Alabama State Health Officer Dr. Scott Harris is hopeful that a third COVID-19 vaccine from drug maker Johnson & Johnson could soon come to market, and doesn’t have the same ultra-cold storage requirements as the current two vaccines.
The Johnson & Johnson vaccine is also a single shot vaccine, unlike the two-dose Moderna and Pfizer vaccines.
“Which opens up a lot of doors for us,” Harris told reporters in a phone call Thursday. “And there are a lot of logistical problems that get solved by having a single dose vaccine.”
Harris said the Johnson & Johnson vaccine has been found to be 72 percent effective in preventing infection, compared to the Moderna and Pfizer vaccines’ 95 percent effectiveness.
However, all three vaccines are identical at preventing serious illness, hospitalization and death, Harris said.
“This is a vaccine that prevents deaths, and prevents even serious illness and hospitalization at exactly the same rate as the other vaccines, so the best vaccine is the one that you have offered to you,” Harris said. “Please don’t shop for them, and please don’t wait around because you think one is better than another”
It’s not yet clear how much of the new vaccine Alabama will be apportioned, Harris said, but to date, for every 1 million doses in the federal government’s pool, Alabama has gotten approximately 15,000 doses.
Johnson & Johnson has said it plans to deliver 20 million doses by the end of March, and to have delivered 100 million doses by the end of June.
The U.S. Food and Drug Administration, in data released Wednesday, said the Johnson & Johnson vaccine is safe and effective. The data is to be used by the FDA’s Vaccines and Related Biological Products Advisory Committee, which is to meet Friday and determine whether to recommend the FDA approve an emergency use authorization. Final approval could come by early next week, Harris said.
When it comes to distributing the vaccine across the state, Harris said the Alabama Department of Public Health does so based on an area’s eligible population and by using the social vulnerability index, a planning tool from the Centers for Disease Control and Prevention that uses various markers to identify an area’s healthiness, access to care and resilience, Harris explained.
Some of Alabama’s most disadvantaged counties, as identified by the social vulnerability index, are in the Black Belt region, Harris said, adding that the state and county health departments are working to make sure those counties are covered, regardless of their eligible population.
“We go out of our way to recruit additional providers in those communities to make sure that there’s other places for people to get the vaccine,” Harris said. “We’re making sure all our county health departments are given the vaccines actively in those counties. We’re doing that in every county, but we’re particularly making sure that we allocate enough to cover the eligible populations in those counties as well.”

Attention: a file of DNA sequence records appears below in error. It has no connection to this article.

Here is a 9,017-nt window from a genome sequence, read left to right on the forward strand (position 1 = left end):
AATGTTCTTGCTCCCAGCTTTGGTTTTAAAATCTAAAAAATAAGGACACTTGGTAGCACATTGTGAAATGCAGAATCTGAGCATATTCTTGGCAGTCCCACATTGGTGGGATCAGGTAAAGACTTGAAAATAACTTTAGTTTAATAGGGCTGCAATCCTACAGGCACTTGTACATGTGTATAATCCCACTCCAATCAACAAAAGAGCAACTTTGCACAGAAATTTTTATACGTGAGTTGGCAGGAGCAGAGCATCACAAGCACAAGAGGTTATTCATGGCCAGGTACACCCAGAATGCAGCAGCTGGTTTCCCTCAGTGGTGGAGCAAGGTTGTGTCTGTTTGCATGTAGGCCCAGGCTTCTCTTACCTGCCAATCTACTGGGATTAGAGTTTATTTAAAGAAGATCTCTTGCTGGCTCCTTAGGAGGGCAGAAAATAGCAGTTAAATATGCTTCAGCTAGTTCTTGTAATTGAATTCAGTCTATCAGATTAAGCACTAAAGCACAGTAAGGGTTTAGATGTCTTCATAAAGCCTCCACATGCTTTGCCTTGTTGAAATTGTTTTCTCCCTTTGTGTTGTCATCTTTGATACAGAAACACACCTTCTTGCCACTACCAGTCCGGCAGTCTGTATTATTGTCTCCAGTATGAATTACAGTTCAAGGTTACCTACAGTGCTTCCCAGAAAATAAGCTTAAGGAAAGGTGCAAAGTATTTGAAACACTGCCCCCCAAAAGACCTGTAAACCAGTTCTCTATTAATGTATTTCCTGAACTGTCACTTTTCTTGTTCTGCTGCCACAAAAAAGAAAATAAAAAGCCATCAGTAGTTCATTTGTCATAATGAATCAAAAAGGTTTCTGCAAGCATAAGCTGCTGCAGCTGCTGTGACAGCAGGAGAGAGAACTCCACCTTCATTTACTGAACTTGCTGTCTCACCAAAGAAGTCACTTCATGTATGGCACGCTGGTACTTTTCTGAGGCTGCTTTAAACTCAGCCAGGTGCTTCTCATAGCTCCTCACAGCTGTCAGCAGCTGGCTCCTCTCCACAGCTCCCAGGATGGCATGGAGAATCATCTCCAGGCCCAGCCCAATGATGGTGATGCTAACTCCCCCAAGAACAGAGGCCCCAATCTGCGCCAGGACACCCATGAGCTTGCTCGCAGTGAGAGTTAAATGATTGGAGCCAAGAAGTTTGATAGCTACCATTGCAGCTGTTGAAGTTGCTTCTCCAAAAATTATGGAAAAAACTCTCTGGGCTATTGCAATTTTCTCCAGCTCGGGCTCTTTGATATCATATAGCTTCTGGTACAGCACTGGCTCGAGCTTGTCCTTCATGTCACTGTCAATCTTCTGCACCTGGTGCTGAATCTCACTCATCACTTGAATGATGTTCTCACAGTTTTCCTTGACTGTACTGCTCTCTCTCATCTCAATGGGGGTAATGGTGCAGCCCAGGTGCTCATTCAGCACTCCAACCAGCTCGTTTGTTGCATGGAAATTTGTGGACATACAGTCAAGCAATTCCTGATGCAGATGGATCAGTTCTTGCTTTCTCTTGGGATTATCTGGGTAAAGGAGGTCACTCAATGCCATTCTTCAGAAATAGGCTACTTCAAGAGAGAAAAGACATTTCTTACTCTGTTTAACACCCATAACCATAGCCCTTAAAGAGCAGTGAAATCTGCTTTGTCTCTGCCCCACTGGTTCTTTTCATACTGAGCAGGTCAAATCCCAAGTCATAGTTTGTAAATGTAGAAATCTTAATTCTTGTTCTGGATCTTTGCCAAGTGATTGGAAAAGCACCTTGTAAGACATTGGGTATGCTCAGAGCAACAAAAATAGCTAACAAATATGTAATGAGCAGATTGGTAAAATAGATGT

In Alabama, approximately 12 percent of the administered vaccines have gone to Black people, while 54 percent were administered to white people, according to ADPH’s dashboard.
Black people are at greater risk from complications and death as a result of coronavirus, according to the CDC, and a Kaiser Family Foundation report notes that while Black people make up just 27 percent of Alabama’s population, they account for 29 percent of all cases and 31 percent of all deaths in the state.
“Our goal is certainly much higher than that,” Harris said of the state’s low percentage of vaccinations among Black people. “Although, that’s more than twice the national average.”
A CDC report on Feb. 1 noted that race and ethnic data were available for 51 percent of people vaccinated in the U.S. between Dec. 14 and Jan. 14. Of the data available, 60 percent of those vaccinated were white, 11 percent were Hispanic and five percent were Black.
The state’s data shows that 31 percent of vaccinations were among races that were unknown or not reported.
“We’re still trying very hard to figure out ways to collect that data,” Harris said, adding that the state requires providers to send that data to the state but that it doesn’t always happen.
Harris noted that in each of the last three weeks, the state has administered more than 100,000 doses weekly. As of Wednesday, the state had administered approximately 87 percent of all doses shipped to state providers, according to ADPH’s dashboard.
In other positive news, Walmart announced last week plans to add another 17 locations in the state into the federal COVID-19 vaccine program, Harris said. To check availability and schedule to be vaccinated, visit Walmart’s website here.
Additionally, the CVS pharmacy chain has approved ADPH’s request to add CVS locations in areas found to be most in need based upon the social vulnerability index into the federal pharmacy vaccination program, Harris said. CVS locations in Camden, Evergreen, Greensboro, Bayou La Batre, Jackson, Lanett, Moulton, Tuskegee and Union Springs will be administering vaccines, he said.
For those currently eligible for vaccination, visit CVS.com or call 800-746-7287 to schedule a vaccination.